Do your homework now and love your decision later

Do your homework now and love your decision later

Don't be hasty when introducing new veterinary products and services.
source-image
Aug 01, 2012
By dvm360.com staff

Veterinary Economics Editorial Advisory Board member Gary Glassman, CPA, says that some products or services may be easier to offer than others, depending on the time commitment and financial resources it takes to get them up and running.

He recommends asking yourself these three questions before you get started:

1. What resources are necessary? How much will it cost? Will staff need to be trained or will you need to hire additional staff to support the activity? For a new service to be financially successful, the benefits must outweigh the costs—both in human capital and in dollar amount.

2. What is the additional revenue possibility to the practice? You should always consider not only the sales potential of the activity but also the profitability. Will it be a profitable activity and how does the activity improve the quality of medicine for the practice?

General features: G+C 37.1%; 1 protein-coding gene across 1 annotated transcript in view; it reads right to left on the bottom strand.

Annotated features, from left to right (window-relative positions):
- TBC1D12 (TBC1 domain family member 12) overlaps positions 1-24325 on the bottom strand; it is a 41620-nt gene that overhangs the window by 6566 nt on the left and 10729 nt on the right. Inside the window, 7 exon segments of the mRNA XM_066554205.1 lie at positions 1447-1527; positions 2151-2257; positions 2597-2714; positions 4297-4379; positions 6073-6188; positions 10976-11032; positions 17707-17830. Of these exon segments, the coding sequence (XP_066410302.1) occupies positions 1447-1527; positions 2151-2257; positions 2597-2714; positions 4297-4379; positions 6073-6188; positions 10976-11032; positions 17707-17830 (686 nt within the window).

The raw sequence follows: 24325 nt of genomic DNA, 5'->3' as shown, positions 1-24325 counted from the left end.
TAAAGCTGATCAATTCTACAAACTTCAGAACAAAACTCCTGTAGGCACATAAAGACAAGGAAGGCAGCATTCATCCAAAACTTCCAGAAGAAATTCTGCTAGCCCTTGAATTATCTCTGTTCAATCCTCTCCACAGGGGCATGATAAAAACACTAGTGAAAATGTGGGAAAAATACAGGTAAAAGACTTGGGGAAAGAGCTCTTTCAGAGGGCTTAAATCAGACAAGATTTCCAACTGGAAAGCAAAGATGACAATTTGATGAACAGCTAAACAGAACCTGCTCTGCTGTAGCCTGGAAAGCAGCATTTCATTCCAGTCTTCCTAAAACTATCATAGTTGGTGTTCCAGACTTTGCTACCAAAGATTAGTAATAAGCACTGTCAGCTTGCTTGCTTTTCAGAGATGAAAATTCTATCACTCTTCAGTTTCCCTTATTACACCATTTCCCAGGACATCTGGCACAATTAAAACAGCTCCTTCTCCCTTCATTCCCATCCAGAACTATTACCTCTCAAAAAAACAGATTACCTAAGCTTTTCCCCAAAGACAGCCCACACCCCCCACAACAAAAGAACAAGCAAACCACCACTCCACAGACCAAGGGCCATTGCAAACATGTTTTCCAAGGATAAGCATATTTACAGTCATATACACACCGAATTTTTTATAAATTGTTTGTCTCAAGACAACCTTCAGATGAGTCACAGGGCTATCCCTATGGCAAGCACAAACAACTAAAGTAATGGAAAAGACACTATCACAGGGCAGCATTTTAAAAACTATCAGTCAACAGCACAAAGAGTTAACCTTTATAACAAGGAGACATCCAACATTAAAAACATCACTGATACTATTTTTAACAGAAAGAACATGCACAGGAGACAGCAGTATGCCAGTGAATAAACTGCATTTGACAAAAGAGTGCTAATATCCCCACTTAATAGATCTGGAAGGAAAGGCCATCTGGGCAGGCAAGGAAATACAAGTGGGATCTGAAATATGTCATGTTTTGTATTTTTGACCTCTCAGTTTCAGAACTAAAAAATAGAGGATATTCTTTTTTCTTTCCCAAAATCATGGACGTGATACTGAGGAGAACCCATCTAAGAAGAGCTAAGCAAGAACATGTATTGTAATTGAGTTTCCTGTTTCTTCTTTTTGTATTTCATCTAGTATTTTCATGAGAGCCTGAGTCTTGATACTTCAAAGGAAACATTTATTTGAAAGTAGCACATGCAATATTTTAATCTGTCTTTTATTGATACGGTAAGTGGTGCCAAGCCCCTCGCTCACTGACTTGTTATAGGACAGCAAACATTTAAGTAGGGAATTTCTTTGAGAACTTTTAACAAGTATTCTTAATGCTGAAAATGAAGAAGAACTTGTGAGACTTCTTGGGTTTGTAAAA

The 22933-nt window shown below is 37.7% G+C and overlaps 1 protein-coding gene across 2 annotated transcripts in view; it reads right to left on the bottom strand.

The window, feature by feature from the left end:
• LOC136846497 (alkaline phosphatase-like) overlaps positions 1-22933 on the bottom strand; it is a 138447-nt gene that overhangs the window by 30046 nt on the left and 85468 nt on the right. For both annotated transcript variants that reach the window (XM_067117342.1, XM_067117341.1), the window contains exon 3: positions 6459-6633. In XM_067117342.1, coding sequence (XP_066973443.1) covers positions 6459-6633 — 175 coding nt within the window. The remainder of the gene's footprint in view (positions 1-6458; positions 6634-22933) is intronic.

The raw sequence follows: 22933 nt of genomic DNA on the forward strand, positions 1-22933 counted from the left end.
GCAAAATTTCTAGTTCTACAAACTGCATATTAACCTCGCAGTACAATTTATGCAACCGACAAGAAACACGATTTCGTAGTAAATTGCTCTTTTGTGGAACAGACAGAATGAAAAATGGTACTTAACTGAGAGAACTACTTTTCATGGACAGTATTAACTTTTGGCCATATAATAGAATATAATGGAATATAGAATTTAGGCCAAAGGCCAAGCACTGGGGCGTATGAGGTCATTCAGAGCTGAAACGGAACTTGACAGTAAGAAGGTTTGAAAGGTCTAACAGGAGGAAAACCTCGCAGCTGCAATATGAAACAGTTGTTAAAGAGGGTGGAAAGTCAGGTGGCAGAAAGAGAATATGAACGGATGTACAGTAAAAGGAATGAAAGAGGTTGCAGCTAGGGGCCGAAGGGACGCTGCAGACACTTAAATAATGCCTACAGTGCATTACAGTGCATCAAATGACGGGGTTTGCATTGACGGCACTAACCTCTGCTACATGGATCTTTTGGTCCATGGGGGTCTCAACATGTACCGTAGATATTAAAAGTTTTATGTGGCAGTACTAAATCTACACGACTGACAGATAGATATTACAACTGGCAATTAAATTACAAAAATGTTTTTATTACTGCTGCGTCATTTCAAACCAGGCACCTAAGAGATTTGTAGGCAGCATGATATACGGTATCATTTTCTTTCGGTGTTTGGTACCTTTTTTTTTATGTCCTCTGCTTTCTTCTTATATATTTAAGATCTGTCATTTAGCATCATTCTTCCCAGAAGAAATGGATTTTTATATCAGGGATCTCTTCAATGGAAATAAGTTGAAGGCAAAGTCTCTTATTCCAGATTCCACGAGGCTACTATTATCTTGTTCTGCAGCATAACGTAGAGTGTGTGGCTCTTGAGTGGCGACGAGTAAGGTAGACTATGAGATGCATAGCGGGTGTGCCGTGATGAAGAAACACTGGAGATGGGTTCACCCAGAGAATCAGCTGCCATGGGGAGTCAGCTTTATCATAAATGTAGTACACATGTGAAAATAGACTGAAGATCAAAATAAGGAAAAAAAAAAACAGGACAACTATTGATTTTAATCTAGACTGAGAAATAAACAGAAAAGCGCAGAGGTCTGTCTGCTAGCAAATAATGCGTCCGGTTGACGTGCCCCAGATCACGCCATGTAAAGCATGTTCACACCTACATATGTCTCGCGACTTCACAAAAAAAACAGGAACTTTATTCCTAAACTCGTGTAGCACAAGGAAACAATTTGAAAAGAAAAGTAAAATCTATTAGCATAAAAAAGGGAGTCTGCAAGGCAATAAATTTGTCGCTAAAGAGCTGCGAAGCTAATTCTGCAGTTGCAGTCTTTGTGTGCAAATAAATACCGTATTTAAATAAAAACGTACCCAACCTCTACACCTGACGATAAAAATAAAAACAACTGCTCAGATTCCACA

3. Are my associates and staff in favor of adding the new service or product? It’s best to survey all members of the medical team to make sure everyone is on board. Too often practices add a piece of equipment that one associate has an interest in, but when that associate leaves, the service disappears and the practice is stuck with equipment that no one has an interest in or knows how to use.

Hot topics on dvm360

Pol on defense as Michigan veterinary board discusses negligence charges

Controversial reality TV veterinarian calls his approach 'common sense.'

Photo gallery: The top 10 veterinary schools in America, according to U.S. News

U.S. News & World Report ranks programs for the first time since 2011.

Front Desk Disasters, Episode 3: Dude looks like a lady

Everyone's favorite receptionist is at it again. Would you handle this situation differently?

Video: Flea hideouts in the house

Parasitology expert Michael Dryden, DVM, MS, PhD, reveals prime hideouts for fleas—and gives tips to clear them out of clients' homes for good.

Veterinarians: Your clients are going to Google with these cat questions

You might be surprised by what your clients are researching. Plus, get an educational client handout.